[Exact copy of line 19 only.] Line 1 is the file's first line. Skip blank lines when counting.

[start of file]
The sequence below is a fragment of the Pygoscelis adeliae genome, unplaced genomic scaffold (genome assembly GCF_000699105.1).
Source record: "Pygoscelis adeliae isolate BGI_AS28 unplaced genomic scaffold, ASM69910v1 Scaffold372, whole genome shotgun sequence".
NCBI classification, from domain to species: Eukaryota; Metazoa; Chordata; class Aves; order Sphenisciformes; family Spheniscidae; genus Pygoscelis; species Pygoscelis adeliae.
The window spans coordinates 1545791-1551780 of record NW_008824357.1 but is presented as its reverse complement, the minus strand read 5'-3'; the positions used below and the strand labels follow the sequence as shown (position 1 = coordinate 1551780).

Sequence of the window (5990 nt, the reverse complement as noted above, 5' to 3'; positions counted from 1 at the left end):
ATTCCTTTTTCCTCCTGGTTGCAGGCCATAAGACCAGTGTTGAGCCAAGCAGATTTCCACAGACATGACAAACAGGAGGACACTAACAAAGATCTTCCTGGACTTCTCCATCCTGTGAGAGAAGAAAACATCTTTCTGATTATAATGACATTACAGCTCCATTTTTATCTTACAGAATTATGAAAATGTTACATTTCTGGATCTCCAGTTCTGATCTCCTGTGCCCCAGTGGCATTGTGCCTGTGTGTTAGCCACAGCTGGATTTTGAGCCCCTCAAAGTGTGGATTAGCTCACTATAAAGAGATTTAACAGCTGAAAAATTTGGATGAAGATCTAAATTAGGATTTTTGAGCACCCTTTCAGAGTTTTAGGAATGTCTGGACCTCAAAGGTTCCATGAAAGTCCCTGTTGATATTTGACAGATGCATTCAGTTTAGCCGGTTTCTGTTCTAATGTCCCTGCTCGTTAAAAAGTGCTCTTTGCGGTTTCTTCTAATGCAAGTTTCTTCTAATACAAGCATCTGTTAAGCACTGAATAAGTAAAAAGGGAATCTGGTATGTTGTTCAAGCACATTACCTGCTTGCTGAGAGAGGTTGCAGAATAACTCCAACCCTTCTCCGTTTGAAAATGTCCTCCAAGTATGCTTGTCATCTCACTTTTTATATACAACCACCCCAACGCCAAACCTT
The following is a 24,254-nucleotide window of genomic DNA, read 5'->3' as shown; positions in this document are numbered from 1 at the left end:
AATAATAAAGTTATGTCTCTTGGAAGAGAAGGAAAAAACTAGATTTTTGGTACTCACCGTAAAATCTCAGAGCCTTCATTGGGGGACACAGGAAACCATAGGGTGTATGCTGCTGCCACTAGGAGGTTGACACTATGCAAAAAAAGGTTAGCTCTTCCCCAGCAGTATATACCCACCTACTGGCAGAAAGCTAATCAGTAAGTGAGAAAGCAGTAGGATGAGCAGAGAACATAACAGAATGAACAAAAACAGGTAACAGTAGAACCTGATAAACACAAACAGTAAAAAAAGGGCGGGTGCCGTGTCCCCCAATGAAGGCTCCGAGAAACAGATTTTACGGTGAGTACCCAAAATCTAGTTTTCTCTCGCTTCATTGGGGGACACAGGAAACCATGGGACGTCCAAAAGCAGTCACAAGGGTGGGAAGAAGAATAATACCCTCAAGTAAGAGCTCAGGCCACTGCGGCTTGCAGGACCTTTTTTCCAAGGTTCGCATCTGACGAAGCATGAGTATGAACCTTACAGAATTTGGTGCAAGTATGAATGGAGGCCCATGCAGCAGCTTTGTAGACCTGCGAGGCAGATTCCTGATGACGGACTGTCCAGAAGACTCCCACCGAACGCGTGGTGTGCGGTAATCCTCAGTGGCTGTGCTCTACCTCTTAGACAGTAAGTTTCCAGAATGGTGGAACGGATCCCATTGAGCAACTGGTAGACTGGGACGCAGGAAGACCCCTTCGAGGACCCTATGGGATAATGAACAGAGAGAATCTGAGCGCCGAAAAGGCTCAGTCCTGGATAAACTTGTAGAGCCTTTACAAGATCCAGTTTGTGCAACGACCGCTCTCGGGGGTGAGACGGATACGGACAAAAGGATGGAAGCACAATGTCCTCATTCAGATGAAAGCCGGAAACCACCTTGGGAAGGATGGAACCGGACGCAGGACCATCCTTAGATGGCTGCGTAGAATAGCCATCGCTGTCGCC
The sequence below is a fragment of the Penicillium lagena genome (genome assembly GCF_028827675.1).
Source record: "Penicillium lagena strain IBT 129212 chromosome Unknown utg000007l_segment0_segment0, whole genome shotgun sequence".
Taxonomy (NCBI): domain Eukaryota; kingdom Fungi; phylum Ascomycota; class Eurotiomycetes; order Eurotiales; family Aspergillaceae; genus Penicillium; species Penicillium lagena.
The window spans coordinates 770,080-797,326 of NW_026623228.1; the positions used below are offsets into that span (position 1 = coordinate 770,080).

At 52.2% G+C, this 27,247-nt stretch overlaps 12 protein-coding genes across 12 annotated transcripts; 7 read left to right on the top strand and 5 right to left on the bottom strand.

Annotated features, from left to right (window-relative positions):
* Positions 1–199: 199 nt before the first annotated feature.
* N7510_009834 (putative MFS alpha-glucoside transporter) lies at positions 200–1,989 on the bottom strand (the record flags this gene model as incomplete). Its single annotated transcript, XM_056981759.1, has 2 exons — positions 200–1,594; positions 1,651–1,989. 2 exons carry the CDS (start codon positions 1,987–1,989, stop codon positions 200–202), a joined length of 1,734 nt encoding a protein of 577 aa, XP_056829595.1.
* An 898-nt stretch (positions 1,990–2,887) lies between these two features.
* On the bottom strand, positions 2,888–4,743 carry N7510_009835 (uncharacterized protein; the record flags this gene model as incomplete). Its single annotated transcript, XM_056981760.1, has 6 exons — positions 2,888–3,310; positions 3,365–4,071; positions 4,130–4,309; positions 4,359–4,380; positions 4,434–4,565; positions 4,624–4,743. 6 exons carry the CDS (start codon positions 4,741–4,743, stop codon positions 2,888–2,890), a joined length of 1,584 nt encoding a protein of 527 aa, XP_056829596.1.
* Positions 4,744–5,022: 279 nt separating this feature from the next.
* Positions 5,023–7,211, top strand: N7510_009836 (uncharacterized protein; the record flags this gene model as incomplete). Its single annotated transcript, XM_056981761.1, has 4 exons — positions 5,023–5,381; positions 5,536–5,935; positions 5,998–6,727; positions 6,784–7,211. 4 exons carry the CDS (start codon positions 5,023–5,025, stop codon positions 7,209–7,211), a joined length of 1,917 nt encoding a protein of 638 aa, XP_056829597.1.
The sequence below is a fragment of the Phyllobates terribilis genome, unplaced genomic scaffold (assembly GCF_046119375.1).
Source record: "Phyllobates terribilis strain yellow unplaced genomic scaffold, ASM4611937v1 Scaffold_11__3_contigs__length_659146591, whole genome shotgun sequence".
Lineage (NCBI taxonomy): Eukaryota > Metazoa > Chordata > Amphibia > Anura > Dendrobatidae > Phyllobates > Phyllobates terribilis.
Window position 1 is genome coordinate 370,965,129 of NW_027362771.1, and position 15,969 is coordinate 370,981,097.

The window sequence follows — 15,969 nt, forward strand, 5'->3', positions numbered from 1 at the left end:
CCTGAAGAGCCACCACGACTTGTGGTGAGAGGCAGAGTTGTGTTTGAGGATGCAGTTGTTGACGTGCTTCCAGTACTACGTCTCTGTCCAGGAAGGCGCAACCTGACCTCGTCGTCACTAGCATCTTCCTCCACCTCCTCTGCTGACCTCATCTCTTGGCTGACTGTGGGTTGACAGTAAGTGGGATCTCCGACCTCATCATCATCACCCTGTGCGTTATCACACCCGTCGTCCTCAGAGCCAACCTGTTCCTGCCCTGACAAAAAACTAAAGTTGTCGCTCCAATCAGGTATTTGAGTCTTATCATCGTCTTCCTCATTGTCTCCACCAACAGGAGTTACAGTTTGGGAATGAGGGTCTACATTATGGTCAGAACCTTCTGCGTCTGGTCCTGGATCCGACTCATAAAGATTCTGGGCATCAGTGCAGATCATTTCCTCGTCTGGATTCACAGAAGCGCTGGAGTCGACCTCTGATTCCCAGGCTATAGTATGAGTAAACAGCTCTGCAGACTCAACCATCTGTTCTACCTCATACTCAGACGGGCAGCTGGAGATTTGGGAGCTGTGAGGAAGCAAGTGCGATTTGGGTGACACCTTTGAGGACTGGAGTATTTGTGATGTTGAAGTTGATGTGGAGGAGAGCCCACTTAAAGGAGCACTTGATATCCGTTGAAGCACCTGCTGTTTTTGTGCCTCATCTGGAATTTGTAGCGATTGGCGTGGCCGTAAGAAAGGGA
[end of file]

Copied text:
* Positions 4,744–5,022: 279 nt separating this feature from the next.